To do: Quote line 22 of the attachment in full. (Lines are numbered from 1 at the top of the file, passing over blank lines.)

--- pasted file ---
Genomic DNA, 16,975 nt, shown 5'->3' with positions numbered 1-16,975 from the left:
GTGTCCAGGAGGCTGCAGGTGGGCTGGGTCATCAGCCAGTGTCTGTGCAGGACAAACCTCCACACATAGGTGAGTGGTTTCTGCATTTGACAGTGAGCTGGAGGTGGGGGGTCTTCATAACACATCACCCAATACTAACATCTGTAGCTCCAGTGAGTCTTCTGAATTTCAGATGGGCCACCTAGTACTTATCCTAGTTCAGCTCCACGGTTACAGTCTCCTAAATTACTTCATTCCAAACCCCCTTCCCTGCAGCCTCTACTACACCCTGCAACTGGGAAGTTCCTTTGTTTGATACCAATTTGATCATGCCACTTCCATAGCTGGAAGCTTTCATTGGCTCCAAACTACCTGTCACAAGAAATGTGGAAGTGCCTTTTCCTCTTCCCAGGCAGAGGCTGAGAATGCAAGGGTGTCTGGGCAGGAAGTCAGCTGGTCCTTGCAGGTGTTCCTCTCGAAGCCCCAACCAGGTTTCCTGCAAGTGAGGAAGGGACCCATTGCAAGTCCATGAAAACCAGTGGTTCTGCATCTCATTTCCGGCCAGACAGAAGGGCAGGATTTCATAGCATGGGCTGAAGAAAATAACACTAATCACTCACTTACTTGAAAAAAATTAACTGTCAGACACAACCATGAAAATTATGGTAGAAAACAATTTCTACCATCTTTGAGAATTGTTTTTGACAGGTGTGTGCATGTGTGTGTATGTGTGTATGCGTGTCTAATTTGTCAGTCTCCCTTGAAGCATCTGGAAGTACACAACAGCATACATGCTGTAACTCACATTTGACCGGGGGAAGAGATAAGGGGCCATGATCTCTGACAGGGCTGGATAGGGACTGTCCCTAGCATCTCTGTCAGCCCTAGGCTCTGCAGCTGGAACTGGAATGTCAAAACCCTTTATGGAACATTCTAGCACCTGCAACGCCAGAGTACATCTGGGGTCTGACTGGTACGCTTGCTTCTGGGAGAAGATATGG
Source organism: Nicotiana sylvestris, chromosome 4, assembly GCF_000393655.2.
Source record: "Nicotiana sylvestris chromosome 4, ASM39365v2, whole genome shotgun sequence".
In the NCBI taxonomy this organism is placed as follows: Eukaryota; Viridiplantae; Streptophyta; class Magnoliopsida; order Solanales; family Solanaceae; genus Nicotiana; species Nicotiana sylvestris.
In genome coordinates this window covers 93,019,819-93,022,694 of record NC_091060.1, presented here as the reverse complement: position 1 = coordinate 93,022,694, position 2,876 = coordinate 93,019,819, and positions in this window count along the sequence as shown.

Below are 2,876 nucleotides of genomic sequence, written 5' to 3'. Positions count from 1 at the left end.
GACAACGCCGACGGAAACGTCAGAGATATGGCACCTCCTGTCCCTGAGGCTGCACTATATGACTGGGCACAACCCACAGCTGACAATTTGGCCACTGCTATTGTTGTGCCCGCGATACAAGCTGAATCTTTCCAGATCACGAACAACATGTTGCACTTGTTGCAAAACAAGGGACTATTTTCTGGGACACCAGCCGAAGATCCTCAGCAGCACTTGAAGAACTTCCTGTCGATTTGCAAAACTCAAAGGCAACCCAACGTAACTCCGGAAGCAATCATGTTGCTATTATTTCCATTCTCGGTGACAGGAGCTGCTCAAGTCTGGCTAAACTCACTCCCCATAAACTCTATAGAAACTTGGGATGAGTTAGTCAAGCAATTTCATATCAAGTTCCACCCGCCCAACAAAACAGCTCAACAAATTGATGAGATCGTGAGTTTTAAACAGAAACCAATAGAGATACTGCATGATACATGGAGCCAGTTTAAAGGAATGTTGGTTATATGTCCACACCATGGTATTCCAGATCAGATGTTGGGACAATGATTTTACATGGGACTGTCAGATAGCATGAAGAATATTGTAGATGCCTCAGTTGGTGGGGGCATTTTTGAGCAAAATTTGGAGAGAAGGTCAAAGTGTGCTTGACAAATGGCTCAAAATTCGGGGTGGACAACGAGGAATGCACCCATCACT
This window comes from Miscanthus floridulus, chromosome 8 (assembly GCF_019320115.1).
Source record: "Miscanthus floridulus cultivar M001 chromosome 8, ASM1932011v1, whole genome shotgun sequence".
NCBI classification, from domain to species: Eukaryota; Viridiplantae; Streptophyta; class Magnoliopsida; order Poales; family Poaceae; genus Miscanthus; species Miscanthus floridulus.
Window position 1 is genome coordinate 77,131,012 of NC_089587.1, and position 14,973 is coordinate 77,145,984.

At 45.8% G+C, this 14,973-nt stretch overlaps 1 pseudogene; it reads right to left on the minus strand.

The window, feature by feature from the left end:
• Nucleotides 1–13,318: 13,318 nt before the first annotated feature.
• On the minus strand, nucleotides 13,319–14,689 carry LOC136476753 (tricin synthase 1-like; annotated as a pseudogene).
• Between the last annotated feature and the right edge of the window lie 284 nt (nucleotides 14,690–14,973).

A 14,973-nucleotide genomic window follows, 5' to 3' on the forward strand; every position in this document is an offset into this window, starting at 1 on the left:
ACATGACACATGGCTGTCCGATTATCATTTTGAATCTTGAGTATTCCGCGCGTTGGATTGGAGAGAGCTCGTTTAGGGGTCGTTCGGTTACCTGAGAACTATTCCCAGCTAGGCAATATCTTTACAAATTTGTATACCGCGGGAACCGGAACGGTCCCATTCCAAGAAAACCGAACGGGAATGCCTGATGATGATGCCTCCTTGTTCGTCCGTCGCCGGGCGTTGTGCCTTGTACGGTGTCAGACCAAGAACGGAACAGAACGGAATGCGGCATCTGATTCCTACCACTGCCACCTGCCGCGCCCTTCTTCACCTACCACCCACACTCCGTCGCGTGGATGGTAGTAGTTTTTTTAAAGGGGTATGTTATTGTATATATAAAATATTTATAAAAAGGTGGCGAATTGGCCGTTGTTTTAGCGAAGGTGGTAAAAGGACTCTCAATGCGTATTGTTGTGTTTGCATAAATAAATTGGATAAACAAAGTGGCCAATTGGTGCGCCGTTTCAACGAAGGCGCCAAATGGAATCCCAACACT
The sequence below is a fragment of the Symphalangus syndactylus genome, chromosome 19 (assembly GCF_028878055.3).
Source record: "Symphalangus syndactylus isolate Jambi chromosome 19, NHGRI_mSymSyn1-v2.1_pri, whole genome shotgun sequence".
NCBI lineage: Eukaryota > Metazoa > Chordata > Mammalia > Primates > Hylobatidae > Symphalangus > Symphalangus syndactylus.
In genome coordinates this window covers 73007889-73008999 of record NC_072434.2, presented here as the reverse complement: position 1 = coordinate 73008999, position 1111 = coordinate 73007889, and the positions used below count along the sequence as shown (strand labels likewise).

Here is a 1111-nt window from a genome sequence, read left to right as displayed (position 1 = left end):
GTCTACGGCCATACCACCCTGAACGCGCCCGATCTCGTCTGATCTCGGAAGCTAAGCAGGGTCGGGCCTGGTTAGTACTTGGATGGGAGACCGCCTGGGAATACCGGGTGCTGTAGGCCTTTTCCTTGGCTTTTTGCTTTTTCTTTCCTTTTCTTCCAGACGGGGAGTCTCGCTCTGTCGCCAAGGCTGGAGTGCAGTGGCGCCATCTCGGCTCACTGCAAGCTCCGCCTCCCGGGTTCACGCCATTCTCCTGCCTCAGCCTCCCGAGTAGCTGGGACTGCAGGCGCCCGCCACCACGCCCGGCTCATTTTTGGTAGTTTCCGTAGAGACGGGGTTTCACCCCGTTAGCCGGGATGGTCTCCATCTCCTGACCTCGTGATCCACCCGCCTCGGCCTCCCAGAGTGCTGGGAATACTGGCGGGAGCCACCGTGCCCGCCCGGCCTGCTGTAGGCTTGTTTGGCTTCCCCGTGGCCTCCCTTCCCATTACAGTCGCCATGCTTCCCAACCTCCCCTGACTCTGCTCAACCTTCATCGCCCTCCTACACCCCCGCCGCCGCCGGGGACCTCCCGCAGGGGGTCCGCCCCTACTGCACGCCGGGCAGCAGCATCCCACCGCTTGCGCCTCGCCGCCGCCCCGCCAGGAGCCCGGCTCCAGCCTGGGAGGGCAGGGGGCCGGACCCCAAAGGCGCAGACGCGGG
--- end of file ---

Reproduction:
NCBI lineage: Eukaryota > Metazoa > Chordata > Mammalia > Primates > Hylobatidae > Symphalangus > Symphalangus syndactylus.